The world of traditional finance offers security, insurance and a
proven system for investors and traders to participate and grow their funds.
But this system has many limitations.
Meanwhile, the blockchain and cryptocurrency space can offer nearly
boundless potential, freedom and profits, but it lacks stability and
regulation, resulting in little buyer protection. So can tokenized securities serve
as the best of both worlds?
A critical reality for
those approaching advanced age is that, on average, they don’t have enough
money saved to comfortably retire.
supposedly the de facto way for workers to save up for their retirement, yet
the global pensions crisis is a ticking time bomb and very little is being done
to defuse a potentially catastrophic situation. Pension and retirement funds
across the globe are grossly underfunded and, according to the World Economic
Forum, the gap between the assets and liabilities of the world’s six largest
economies is expected to reach $224 trillion by 2050.
Thieves who “skim” credit card numbers are stealing some $2 billion
globally every year. They simply pick up the magnetic images from these cards and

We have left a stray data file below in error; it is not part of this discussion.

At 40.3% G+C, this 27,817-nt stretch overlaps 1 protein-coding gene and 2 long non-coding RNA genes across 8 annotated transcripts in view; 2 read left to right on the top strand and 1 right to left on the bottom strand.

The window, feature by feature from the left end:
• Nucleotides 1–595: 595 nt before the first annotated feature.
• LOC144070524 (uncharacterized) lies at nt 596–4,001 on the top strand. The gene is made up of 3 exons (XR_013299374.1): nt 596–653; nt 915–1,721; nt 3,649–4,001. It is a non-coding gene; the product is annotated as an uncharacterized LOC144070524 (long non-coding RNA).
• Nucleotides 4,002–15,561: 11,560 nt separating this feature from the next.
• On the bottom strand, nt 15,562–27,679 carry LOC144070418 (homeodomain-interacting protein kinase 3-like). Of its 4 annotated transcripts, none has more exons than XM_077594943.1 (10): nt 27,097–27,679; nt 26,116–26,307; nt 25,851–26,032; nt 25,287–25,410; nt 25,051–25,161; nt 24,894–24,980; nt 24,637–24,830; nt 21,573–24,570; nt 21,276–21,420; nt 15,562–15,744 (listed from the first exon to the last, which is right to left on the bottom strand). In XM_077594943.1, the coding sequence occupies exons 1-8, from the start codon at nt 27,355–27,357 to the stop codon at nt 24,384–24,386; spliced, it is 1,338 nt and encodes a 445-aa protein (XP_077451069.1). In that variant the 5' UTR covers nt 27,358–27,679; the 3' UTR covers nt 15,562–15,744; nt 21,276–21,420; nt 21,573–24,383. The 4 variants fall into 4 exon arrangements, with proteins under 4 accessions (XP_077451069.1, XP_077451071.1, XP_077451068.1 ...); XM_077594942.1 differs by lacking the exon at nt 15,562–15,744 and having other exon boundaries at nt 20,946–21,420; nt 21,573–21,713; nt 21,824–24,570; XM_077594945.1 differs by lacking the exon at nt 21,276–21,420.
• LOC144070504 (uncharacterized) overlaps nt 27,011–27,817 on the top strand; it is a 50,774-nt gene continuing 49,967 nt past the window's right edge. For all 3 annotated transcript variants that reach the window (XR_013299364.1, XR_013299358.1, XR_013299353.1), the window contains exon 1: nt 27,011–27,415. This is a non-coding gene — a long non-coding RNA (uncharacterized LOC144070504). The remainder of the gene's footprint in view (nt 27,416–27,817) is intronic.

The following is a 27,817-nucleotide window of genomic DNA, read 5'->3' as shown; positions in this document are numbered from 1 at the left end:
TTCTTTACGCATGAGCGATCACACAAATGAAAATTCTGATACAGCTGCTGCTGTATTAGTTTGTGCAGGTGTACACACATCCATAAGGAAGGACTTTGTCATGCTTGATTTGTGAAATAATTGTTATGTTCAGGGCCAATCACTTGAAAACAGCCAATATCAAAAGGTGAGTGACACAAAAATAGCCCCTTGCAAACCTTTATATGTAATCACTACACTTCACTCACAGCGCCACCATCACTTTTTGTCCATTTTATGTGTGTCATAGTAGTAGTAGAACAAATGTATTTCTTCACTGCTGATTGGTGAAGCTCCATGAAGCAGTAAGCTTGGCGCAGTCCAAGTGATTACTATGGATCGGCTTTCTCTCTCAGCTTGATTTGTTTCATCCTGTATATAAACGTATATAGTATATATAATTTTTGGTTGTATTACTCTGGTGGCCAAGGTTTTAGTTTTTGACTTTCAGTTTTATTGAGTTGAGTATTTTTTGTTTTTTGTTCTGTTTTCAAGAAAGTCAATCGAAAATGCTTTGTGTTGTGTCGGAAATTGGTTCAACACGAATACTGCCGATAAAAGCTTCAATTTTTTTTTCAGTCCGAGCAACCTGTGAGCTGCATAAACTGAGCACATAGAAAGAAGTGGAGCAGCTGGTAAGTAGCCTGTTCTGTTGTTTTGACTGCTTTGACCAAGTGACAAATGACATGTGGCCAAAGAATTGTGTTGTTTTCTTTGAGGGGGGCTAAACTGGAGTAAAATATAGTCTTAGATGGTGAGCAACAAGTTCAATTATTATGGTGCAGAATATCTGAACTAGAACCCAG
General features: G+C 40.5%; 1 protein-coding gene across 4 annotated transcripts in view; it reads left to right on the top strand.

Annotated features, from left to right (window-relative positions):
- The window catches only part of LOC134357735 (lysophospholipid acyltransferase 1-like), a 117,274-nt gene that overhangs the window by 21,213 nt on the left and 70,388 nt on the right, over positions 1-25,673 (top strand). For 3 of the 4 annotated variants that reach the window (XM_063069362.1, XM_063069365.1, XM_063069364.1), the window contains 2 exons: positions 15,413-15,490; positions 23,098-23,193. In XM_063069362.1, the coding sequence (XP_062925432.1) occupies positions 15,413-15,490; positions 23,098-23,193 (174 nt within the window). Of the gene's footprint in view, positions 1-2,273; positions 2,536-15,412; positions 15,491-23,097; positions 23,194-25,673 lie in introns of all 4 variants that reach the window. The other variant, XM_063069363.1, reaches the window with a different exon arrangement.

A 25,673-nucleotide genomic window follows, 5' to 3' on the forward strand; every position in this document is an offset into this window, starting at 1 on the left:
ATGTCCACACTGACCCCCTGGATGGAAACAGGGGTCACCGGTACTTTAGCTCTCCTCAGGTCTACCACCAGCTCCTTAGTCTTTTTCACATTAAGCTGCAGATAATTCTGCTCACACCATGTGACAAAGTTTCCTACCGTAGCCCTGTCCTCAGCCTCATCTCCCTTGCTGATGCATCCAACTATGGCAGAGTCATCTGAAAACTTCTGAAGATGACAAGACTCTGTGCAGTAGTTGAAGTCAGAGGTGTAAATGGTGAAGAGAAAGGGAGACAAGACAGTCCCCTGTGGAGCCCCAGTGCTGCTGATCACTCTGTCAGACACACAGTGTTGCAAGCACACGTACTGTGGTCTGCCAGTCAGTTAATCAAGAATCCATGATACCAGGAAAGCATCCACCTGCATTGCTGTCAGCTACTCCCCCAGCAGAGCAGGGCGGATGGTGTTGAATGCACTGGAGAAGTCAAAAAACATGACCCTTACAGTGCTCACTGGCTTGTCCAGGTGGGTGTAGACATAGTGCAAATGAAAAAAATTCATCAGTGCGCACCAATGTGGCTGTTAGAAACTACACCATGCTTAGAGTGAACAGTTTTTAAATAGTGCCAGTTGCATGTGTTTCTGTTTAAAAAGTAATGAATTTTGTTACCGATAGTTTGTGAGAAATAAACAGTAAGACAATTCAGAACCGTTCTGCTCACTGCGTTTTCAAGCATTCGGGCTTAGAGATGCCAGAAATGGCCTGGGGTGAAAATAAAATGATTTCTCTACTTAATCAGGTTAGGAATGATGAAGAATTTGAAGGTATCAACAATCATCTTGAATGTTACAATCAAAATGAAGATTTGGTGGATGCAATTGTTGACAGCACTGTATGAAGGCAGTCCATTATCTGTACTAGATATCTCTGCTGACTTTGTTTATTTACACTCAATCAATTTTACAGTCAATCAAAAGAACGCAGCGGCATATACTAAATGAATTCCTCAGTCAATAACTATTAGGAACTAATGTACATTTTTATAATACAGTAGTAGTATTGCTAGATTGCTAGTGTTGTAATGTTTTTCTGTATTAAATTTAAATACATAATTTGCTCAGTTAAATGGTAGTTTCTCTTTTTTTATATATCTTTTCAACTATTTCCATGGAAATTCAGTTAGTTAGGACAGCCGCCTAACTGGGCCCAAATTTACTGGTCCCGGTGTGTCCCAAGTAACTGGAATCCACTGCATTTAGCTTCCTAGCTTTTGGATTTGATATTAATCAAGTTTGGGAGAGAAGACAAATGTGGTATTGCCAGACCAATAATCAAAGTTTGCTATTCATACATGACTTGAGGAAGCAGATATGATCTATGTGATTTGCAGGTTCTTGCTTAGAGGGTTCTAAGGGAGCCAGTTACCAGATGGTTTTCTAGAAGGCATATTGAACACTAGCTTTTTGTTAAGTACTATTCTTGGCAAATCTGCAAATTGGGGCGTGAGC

they’re off to commit crimes with the stolen data.
Mastercard and other credit card companies are working on solutions
that employ blockchains to end these information thefts. The credit card giant,
which first began eyeing blockchain
technology to thwart thefts in 2016, has
applied for several
patents for the nascent applications.
Cloud delivery platform Akamai Technologies and global
financial group Mitsubishi
UFJ Financial Group (MUFG) have announced plans to
offer a new blockchain-based online payment network with next-generation
scalability and throughput. According to the two companies, the new payment
system will support a global network for processing credit cards and other
Built upon Akamai’s intelligent cloud platform, this new
blockchain technology is expected to be highly scalable, decrease latency,
enhance security and to vastly exceed the capabilities of other payment
systems, including others based on blockchain technology.
economists at the Bank of America Merrill Lynch, as reported by Business
Insider, when it comes to homeownership,
millennials lag behind every generation before them this century.
A report by the National Association of Realtors shows that
millennials who don’t already own a home are delaying buying one for an average
of seven years. Some of the reasons given for the delay include tighter credit
standards and lifestyle changes. They are getting married and having children
much later than previous generations and also, unlike their parents or
grandparents, millennials come out of college with heavy debts that make it
nearly impossible for them to take up mortgage financing.